Wednesday, April 23, 2014
From Black Friday to Small Business Saturday to Cyber Monday, there are no lack of promotions for holiday shopping.
Maine Mall marketing manager Stephanie Millette puts some finishing touches on the holiday model train display in the center of the mall in South Portland on Tuesday.
Photos by John Ewing/Staff Photographer
Bon-Ton in the Maine Mall already has 40 percent sales on some holiday tree-trimming decorations. It began promoting Christmas on Sept. 12.
And this year those promotions could be more important than usual.
The 2013 holiday shopping season is the shortest possible – just 26 days – because Thanksgiving falls late, on Nov. 28, so retailers have a tighter time frame in which to make money. Tepid sales during this year’s back-to-school shopping period in August – the second biggest retail season of the year – are also driving stores’ push to maximize holiday profits.
The holiday shopping season is crucial for retailers, which get between 20 percent and 40 percent of their annual business during that time, according to the National Retail Federation.
“Of course the holidays are the most important time of the year for all retailers. Black Friday, the largest shopping day of the year, kicks off the holiday season,” said Christine Hojnacki, vice president of promotions and publicity for clothing retailer Bon-Ton. “Black Friday is still the focus, and there will always be that excitement. We’re hoping to attract people who are curious about Bon-Ton and who we are.”
The National Retail Federation expects sales in November and December to total $602 billion, up 3.9 percent from last year. Such an increase would top last holiday season’s gains of 3.5 percent and the 10-year average holiday sales growth of 3.3 percent.
“A 3.9 percent increase is not great, but it’s not terrible,” said Curtis Picard, executive director of the Retail Association of Maine. “The national predictions are often conservative, so there’s a possibility the increases will be higher.”
Forecasts for Maine are not available. Last year total taxable retail sales in Maine for November and December fell 2.6 percent from 2011, according to the state’s Office of Policy and Management.
That puts pressure on retailers to perform well this year and hope for good weather, which can make or break a shopping season here, Picard said.
“The biggest factor in Maine is the weather – it can have a huge impact,” he said. “A poorly timed ice or snow storm can really affect retail results here.”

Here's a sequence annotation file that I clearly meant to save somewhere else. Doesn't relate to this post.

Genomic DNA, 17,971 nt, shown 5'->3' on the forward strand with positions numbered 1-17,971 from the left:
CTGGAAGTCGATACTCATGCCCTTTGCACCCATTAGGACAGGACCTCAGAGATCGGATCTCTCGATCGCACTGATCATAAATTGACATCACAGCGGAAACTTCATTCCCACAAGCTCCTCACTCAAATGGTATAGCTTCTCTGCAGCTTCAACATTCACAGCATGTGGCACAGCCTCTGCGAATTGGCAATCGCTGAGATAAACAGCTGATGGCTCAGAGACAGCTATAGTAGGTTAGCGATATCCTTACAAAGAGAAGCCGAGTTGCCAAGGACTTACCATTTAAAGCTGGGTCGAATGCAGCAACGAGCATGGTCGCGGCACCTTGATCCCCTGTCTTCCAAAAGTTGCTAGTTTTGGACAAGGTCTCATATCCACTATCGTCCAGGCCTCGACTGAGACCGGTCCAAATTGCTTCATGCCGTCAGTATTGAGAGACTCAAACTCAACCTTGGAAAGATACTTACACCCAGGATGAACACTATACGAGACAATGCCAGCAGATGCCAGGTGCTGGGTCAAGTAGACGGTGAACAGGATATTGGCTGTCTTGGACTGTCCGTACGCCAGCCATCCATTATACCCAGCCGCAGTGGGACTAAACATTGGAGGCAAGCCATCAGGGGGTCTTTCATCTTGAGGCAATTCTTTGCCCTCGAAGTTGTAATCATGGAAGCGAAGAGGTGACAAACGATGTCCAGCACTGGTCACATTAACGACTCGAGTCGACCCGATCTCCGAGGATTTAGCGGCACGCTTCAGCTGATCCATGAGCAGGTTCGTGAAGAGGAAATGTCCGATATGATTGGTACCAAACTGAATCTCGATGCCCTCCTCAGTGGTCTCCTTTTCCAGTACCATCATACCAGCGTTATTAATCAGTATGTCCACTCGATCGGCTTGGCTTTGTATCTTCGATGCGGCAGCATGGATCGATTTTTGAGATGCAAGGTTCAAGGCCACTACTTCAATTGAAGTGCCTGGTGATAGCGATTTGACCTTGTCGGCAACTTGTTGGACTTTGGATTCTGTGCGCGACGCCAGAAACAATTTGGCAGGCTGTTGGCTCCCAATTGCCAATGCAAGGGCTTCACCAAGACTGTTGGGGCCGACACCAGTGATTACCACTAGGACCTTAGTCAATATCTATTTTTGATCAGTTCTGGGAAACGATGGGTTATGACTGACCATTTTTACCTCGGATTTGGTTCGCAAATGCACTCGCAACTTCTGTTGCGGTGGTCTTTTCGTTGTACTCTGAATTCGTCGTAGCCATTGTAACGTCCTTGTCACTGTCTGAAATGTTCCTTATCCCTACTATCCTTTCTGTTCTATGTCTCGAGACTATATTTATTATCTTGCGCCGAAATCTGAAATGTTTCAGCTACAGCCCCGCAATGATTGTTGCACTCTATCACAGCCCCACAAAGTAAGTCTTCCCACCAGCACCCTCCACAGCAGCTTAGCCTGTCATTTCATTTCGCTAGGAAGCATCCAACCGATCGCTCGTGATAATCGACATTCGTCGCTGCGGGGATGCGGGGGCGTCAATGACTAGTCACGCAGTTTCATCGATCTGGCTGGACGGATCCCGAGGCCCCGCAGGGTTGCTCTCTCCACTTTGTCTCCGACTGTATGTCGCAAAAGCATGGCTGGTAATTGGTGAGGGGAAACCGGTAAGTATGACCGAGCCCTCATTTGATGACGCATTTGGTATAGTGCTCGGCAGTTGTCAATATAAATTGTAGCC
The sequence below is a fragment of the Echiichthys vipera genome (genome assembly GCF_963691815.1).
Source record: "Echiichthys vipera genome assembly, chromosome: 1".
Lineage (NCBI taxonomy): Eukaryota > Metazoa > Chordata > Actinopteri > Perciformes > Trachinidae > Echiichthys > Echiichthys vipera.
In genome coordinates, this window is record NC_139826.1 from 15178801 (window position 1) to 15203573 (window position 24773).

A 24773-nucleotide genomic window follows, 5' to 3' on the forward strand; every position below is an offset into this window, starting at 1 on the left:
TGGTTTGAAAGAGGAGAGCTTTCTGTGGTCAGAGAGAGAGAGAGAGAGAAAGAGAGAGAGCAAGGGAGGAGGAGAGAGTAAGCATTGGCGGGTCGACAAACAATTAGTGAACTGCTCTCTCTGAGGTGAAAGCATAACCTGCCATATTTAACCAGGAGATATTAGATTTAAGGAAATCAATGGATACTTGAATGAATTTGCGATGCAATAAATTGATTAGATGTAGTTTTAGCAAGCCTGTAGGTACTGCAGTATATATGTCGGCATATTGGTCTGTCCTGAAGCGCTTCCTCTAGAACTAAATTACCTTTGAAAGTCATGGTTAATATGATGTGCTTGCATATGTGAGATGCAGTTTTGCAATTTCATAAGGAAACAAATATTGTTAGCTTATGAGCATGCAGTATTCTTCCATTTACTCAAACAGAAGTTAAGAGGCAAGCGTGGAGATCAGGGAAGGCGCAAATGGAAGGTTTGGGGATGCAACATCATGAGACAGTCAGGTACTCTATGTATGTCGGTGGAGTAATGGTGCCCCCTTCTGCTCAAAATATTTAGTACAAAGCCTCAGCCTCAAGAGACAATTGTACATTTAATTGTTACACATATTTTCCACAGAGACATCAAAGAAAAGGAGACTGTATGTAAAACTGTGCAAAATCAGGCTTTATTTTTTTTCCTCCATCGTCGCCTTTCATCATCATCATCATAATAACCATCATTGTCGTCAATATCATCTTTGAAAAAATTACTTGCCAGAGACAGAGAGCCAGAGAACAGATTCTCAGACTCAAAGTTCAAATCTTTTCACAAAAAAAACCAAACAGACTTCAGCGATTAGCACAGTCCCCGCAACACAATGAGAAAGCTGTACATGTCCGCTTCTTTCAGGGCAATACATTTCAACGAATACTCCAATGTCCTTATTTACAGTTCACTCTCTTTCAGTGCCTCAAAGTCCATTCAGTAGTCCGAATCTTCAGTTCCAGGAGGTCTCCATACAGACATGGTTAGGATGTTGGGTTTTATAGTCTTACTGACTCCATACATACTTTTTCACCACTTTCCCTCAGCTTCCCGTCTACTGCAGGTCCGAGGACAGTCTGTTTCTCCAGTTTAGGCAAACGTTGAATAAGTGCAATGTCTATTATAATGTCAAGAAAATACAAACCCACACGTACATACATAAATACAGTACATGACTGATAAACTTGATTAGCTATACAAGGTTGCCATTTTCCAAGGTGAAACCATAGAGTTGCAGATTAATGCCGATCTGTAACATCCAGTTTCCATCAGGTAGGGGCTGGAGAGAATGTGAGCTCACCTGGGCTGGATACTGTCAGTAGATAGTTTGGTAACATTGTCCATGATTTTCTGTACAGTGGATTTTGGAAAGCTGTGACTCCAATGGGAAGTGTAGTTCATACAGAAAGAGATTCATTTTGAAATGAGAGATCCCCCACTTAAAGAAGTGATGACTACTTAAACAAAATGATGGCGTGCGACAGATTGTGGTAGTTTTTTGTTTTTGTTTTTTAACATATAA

Consumers are expected to spend an average of $738 on holiday shopping, a drop of 2 percent from last year’s per-person spending, according to the National Retail Federation.
Alex Tregaskis of Portland said he hasn’t started his shopping yet and planned to make some of his gifts to stay under his budget. He declined to comment on how much he planned to spend this year.
“I always aim to spend less,” Tregaskis said. “I try to make things. It’s more personal and cooking and making things is relaxing.”
The most popular gifts are expected to be electronics, such as the Apple iPad Air and the Sony PlayStation 4, and toys such as Sesame Street Big Hugs Elmo and Furby Boom.
Other hot items include cosmetics and fragrances, and cold weather gear and accessories, said Alton Walker, vice president and regional store director for Bon-Ton. The store also expects strong sales of home decor, coffee makers and accessories.
Across the country, many retailers are opening on Thanksgiving evening. Maine, however, is one of three states (with Massachusetts and Rhode Island) that prohibit stores from opening on Thanksgiving, so shoppers here will have to wait until 12:01 a.m. Friday, when stores such as Bon-Ton, Kohl’s and Macy’s will open.
Charlene Delisle of Windham said she tries to avoid Black Friday crowds.
“It’s too much,” Delisle said. “It’s much too crazy on Black Friday – too many people.”
Not everyone braves the crowds on Black Friday, because hefty sales throughout the fall have become common.
“I don’t go out on Black Friday. It seems they have sales throughout the whole season, so there’s no need to deal with all those crowds,” said Lori Buzby of New Harbor. “I would only go out on Black Friday if I thought something might be gone if I didn’t get it then.”
For people shopping for Hanukkah, the Jewish holiday starts on the evening before Thanksgiving this year – a once-every-70,000-years event – so waiting until Black Friday for deals isn’t possible.
Still, the holiday season seems to creep earlier every year, with some radio stations turning to holiday programming on Halloween. Retailers have been trying to lure shoppers into stores earlier in the season with big discounts well before the traditional holiday shopping time.
This year Walmart announced its layaway program Aug. 21. Bon-Ton had its holiday decorations up when it opened its Maine Mall location on Sept. 12. It already has 40 percent sales on some holiday tree-trimming decorations.
“We definitely have more customers who shop earlier and earlier,” Walker said.
Jessica Hall may be reached at 791-6316 or at: